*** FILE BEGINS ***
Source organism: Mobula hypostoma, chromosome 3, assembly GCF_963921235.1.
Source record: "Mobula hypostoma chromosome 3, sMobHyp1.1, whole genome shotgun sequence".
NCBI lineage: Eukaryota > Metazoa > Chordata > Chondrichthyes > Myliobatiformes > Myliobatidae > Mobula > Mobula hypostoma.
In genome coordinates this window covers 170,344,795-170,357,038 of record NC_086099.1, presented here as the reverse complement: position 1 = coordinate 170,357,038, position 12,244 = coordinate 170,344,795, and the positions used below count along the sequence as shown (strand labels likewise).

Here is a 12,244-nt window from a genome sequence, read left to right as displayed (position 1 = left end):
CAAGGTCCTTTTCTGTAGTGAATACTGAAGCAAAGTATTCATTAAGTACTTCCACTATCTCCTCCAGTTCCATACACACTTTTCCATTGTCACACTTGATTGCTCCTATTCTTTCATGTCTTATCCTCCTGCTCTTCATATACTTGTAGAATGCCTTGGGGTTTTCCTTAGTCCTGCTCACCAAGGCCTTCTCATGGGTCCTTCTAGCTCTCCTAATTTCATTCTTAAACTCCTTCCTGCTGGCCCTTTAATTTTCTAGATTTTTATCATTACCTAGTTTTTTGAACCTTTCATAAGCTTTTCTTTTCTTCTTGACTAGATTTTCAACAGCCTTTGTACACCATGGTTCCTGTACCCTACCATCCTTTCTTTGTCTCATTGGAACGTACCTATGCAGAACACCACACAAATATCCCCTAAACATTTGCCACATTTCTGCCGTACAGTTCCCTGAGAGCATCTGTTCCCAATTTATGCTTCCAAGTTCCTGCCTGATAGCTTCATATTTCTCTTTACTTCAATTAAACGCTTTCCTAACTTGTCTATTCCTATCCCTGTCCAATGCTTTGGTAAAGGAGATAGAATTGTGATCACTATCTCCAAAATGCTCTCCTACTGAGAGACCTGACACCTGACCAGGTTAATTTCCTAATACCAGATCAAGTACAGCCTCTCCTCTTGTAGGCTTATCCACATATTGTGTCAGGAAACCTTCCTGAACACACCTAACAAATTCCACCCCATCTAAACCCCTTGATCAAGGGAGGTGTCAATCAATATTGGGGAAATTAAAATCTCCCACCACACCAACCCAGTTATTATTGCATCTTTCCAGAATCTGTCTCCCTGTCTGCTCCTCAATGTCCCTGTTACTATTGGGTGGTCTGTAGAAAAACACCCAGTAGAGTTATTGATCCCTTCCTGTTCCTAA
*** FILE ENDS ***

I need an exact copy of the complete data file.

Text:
Source organism: Mobula hypostoma, chromosome 3, assembly GCF_963921235.1.
Source record: "Mobula hypostoma chromosome 3, sMobHyp1.1, whole genome shotgun sequence".
NCBI lineage: Eukaryota > Metazoa > Chordata > Chondrichthyes > Myliobatiformes > Myliobatidae > Mobula > Mobula hypostoma.
In genome coordinates this window covers 170,344,795-170,357,038 of record NC_086099.1, presented here as the reverse complement: position 1 = coordinate 170,357,038, position 12,244 = coordinate 170,344,795, and the positions used below count along the sequence as shown (strand labels likewise).

Here is a 12,244-nt window from a genome sequence, read left to right as displayed (position 1 = left end):
CAAGGTCCTTTTCTGTAGTGAATACTGAAGCAAAGTATTCATTAAGTACTTCCACTATCTCCTCCAGTTCCATACACACTTTTCCATTGTCACACTTGATTGCTCCTATTCTTTCATGTCTTATCCTCCTGCTCTTCATATACTTGTAGAATGCCTTGGGGTTTTCCTTAGTCCTGCTCACCAAGGCCTTCTCATGGGTCCTTCTAGCTCTCCTAATTTCATTCTTAAACTCCTTCCTGCTGGCCCTTTAATTTTCTAGATTTTTATCATTACCTAGTTTTTTGAACCTTTCATAAGCTTTTCTTTTCTTCTTGACTAGATTTTCAACAGCCTTTGTACACCATGGTTCCTGTACCCTACCATCCTTTCTTTGTCTCATTGGAACGTACCTATGCAGAACACCACACAAATATCCCCTAAACATTTGCCACATTTCTGCCGTACAGTTCCCTGAGAGCATCTGTTCCCAATTTATGCTTCCAAGTTCCTGCCTGATAGCTTCATATTTCTCTTTACTTCAATTAAACGCTTTCCTAACTTGTCTATTCCTATCCCTGTCCAATGCTTTGGTAAAGGAGATAGAATTGTGATCACTATCTCCAAAATGCTCTCCTACTGAGAGACCTGACACCTGACCAGGTTAATTTCCTAATACCAGATCAAGTACAGCCTCTCCTCTTGTAGGCTTATCCACATATTGTGTCAGGAAACCTTCCTGAACACACCTAACAAATTCCACCCCATCTAAACCCCTTGATCAAGGGAGGTGTCAATCAATATTGGGGAAATTAAAATCTCCCACCACACCAACCCAGTTATTATTGCATCTTTCCAGAATCTGTCTCCCTGTCTGCTCCTCAATGTCCCTGTTACTATTGGGTGGTCTGTAGAAAAACACCCAGTAGAGTTATTGATCCCTTCCTGTTCCTAA